Heather is a mom to six kids, and has spent two decades working as a social worker, helping families apply for SNAP. Several years ago, her husband lost his job, and their family lost everything and became homeless. After several years of homelessness, her family was finally able to secure stable housing, but they have continued to struggle and live in poverty ever since.
Heather currently cannot work due to health issues, so she is receiving disability payments to help support her family. Heather has a unique experience because she has been on both sides of government services: she’s worked to assist others in accessing government benefit programs, and now is participating in those programs herself. She hopes to use her time with the CLC to become an advocate for change in her community.
“I want to develop my leadership skills and gain the tools I need to help advocate better for issues with poverty. I want to be at the table and help create the much-needed change to the current system. I want to help create a system that creates programs and policies that truly work to really help people so all have access to quality affordable food, housing, and healthcare. No one should go hungry, be homeless, or die from being poor.”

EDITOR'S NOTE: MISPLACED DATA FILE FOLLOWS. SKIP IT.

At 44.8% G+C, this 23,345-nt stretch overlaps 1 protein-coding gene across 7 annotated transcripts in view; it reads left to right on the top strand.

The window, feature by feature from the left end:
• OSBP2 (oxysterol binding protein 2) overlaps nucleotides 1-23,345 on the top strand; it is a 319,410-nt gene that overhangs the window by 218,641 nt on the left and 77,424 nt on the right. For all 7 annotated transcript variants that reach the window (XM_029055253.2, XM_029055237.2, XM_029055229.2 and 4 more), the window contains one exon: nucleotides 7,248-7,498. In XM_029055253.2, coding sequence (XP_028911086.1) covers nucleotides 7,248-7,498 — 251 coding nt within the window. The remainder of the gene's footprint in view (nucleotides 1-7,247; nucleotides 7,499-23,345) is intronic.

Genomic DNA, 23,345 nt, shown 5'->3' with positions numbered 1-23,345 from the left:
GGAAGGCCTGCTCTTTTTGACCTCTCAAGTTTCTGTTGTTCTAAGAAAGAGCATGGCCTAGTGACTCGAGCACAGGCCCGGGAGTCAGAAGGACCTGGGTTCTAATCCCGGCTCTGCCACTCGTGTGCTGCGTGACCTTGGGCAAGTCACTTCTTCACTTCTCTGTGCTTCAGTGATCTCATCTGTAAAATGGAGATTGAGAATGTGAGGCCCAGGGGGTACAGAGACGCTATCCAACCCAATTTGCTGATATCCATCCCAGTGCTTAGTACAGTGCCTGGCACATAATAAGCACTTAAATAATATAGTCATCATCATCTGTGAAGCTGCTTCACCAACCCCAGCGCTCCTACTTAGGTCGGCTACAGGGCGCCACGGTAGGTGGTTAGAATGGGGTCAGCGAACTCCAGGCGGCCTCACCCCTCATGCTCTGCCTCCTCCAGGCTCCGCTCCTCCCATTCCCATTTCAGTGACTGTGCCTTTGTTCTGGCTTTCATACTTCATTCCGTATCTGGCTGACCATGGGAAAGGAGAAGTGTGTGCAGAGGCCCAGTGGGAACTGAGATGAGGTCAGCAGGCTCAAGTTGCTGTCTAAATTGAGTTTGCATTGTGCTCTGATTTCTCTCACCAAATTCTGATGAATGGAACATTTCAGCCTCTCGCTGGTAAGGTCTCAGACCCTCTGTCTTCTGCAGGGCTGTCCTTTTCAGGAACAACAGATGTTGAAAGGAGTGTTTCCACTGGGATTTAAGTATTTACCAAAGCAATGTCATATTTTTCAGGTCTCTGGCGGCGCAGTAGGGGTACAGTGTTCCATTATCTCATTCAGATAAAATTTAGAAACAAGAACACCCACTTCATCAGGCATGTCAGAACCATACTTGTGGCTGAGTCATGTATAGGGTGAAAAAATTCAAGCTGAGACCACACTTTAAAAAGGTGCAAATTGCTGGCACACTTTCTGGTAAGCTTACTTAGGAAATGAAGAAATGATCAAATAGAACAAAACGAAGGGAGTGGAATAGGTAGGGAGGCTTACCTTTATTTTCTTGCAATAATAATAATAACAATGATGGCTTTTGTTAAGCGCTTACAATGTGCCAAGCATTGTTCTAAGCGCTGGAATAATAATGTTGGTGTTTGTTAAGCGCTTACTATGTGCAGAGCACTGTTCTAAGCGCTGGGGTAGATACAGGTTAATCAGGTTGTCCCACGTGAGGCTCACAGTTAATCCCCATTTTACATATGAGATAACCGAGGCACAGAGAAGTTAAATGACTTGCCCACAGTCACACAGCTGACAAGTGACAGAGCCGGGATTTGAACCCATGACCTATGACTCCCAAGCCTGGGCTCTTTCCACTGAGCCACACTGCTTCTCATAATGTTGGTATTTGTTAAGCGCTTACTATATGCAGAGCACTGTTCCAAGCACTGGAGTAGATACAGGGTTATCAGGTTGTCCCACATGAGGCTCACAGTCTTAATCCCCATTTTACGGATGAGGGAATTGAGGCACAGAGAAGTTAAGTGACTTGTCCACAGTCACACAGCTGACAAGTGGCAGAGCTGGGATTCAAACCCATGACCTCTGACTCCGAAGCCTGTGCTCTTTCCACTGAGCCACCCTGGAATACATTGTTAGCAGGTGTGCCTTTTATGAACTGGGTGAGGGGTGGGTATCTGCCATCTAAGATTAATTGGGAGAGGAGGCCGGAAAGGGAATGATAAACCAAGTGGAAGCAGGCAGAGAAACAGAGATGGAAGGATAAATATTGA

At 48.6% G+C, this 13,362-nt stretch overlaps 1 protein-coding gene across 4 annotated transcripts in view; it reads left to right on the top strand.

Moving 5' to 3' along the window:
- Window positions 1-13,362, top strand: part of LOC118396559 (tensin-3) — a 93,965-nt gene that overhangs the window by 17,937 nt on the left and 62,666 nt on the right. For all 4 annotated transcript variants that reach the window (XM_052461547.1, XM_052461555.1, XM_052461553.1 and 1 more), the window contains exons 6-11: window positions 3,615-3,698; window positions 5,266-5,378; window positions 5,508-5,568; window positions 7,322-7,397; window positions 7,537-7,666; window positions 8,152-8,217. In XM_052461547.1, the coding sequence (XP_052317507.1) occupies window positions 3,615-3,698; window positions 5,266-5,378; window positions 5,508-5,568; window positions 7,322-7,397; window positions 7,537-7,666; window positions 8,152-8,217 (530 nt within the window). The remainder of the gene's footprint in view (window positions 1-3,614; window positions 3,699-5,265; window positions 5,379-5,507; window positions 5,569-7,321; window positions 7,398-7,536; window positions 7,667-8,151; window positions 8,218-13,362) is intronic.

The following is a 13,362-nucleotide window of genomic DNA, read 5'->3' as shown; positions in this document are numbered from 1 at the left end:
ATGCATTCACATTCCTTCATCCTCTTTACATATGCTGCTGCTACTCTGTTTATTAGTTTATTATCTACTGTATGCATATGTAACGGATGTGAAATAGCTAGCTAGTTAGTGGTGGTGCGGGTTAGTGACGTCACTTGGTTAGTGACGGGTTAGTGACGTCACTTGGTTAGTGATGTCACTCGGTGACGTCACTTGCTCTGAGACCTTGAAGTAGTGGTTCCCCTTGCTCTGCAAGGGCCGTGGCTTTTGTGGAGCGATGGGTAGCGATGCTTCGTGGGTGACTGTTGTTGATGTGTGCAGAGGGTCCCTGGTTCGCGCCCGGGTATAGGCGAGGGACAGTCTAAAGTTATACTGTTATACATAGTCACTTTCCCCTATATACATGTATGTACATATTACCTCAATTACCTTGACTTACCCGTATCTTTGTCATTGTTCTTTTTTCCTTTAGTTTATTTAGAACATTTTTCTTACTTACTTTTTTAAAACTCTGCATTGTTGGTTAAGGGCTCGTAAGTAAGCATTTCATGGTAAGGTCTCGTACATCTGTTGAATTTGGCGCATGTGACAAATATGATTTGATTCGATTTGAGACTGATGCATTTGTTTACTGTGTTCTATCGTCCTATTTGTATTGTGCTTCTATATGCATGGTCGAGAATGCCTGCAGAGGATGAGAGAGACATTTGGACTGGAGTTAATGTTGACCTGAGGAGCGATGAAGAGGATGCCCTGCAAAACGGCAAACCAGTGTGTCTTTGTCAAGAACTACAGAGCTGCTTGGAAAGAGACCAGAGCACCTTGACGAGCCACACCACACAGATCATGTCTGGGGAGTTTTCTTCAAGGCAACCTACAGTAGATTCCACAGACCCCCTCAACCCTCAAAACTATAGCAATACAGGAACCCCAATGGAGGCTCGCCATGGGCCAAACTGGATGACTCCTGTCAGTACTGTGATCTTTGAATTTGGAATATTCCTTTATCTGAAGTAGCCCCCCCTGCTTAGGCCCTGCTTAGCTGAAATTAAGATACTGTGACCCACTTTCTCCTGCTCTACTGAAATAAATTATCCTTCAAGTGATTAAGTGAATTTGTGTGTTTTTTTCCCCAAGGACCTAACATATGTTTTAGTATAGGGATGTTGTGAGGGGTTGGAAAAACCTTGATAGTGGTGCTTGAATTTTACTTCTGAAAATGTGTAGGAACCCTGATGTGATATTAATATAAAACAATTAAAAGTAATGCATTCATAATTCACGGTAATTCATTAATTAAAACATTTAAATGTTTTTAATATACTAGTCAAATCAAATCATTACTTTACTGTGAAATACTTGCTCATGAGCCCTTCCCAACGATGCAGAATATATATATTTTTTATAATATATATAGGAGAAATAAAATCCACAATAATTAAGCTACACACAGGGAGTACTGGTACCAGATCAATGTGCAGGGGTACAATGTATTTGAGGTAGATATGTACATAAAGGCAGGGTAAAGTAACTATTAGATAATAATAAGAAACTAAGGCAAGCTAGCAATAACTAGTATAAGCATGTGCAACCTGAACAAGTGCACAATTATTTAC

Hometown: Baltimore, Md.
Chante is a life-long Maryland resident and mother to 3 children, ages 9, 7, and 9 months. She had to leave her job during the pandemic because there were no childcare options for her children. She has been unemployed ever since, and her family has struggled to recover from the negative economic effects of the pandemic. Her partner works in healthcare, and often must work overtime hours to help pay the bills.